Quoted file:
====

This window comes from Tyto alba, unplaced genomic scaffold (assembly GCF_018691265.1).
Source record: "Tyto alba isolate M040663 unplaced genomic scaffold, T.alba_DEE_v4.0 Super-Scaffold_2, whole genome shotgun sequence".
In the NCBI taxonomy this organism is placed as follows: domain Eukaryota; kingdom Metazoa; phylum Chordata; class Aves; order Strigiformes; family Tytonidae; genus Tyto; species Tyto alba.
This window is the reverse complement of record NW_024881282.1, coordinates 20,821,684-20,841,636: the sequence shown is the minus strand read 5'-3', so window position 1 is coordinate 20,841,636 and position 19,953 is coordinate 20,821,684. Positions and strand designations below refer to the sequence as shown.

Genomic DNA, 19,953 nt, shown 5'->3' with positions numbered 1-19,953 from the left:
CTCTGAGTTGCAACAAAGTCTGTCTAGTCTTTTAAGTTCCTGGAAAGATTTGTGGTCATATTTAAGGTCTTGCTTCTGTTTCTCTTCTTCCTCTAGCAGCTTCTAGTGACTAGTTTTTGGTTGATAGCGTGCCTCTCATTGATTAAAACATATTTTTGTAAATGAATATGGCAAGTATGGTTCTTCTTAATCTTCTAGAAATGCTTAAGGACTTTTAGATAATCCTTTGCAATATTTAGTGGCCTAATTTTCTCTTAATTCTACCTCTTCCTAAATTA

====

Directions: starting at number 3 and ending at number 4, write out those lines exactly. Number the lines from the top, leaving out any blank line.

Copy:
In the NCBI taxonomy this organism is placed as follows: domain Eukaryota; kingdom Metazoa; phylum Chordata; class Aves; order Strigiformes; family Tytonidae; genus Tyto; species Tyto alba.
This window is the reverse complement of record NW_024881282.1, coordinates 20,821,684-20,841,636: the sequence shown is the minus strand read 5'-3', so window position 1 is coordinate 20,841,636 and position 19,953 is coordinate 20,821,684. Positions and strand designations below refer to the sequence as shown.